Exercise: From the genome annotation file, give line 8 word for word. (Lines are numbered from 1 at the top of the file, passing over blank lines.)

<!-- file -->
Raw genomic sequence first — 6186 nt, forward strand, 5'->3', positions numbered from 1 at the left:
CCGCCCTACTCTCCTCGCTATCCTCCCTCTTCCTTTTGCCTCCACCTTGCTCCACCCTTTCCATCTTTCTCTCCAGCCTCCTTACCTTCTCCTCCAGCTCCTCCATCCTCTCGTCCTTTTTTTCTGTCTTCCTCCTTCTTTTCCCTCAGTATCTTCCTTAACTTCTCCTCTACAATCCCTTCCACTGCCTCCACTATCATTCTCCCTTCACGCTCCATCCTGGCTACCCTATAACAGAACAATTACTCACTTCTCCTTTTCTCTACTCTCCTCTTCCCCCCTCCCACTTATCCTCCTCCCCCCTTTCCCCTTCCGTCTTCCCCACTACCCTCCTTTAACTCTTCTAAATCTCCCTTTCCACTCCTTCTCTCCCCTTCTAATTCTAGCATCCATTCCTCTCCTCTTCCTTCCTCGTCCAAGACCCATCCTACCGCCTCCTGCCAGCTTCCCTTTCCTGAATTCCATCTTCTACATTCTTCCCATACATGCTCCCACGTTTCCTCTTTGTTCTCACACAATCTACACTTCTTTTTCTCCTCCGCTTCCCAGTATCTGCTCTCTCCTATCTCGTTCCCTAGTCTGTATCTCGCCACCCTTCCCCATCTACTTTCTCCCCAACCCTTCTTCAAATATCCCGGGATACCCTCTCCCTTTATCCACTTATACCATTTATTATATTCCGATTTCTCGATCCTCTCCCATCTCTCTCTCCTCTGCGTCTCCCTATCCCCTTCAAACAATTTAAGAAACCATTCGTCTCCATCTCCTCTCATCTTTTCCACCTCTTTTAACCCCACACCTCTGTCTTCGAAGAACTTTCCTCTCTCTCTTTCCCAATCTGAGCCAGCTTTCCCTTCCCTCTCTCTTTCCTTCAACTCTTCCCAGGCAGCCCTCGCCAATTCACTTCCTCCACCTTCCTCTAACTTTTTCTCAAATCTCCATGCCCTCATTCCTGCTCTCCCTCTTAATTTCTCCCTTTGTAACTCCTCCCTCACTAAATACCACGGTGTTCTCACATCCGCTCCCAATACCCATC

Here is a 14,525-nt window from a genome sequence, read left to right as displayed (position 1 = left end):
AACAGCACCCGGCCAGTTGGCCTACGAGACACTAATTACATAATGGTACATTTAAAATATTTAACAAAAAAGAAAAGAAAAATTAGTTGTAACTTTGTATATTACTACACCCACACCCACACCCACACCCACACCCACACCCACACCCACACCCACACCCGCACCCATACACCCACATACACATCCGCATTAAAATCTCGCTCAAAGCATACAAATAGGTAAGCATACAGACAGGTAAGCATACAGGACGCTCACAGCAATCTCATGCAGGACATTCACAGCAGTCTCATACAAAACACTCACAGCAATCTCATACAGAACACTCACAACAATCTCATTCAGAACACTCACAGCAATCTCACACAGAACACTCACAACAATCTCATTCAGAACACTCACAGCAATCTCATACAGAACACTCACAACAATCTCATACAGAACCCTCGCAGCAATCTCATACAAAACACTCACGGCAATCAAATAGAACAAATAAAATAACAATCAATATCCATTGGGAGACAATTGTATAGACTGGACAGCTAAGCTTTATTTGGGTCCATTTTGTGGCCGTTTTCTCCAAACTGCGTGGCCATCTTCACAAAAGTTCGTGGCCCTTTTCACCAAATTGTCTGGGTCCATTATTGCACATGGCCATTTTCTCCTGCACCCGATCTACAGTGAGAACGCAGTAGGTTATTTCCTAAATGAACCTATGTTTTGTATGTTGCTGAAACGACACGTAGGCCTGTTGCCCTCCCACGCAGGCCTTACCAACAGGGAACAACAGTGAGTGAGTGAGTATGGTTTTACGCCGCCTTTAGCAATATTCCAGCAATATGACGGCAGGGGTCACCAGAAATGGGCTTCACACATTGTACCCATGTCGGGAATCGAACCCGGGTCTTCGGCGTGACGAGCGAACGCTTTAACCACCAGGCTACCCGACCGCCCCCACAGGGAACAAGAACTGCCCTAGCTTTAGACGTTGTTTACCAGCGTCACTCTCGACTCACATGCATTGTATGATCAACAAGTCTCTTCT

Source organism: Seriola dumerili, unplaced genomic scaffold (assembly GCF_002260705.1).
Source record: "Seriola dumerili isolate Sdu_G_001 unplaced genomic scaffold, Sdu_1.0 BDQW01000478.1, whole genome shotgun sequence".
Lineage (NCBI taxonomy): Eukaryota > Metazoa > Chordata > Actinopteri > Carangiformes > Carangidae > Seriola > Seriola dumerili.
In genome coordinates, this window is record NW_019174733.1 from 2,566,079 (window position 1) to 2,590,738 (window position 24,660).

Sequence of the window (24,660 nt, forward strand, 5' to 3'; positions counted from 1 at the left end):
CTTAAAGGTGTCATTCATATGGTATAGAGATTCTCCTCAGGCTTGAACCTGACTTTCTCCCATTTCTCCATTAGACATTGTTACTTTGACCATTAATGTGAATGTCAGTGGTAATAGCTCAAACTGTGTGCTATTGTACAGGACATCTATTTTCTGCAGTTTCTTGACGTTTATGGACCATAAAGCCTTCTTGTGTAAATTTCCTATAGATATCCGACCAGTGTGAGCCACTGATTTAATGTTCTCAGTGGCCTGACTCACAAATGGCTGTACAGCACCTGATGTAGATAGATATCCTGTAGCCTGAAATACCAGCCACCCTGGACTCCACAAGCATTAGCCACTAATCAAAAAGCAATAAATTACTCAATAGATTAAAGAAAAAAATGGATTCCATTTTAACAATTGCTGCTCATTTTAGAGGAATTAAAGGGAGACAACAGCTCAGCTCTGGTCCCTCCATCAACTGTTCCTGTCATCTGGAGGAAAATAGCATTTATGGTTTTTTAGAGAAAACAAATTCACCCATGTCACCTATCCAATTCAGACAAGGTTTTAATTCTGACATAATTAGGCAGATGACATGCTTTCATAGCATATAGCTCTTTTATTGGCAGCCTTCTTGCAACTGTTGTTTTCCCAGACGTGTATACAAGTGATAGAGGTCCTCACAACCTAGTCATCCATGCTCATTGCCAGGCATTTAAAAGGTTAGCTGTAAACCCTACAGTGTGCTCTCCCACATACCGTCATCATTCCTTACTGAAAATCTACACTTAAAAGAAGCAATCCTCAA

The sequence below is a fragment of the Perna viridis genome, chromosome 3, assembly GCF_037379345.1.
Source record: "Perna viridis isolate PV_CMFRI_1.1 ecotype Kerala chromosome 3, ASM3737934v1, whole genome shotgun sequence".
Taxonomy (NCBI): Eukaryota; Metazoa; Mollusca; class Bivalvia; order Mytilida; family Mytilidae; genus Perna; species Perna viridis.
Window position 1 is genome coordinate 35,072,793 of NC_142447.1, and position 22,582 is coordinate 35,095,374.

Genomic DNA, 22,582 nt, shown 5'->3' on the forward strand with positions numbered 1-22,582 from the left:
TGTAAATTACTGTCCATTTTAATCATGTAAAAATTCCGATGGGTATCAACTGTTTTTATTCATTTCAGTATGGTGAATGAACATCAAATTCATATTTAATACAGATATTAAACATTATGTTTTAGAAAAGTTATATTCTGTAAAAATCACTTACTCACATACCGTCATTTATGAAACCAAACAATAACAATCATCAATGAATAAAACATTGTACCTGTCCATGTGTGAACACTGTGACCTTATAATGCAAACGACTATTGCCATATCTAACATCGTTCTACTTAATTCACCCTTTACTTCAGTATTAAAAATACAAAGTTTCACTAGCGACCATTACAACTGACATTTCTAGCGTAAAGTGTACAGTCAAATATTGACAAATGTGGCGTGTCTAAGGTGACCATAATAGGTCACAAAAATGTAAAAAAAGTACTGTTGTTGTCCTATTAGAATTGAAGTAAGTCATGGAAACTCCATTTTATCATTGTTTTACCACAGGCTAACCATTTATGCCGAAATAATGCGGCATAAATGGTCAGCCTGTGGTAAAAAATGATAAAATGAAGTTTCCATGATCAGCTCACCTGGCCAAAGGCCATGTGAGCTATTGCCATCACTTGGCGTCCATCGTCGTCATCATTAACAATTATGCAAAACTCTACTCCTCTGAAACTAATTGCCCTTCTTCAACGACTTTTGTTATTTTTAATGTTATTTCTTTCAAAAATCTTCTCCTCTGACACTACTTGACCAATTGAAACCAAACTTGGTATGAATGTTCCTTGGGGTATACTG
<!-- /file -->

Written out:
In genome coordinates, this window is record NW_019174733.1 from 2,566,079 (window position 1) to 2,590,738 (window position 24,660).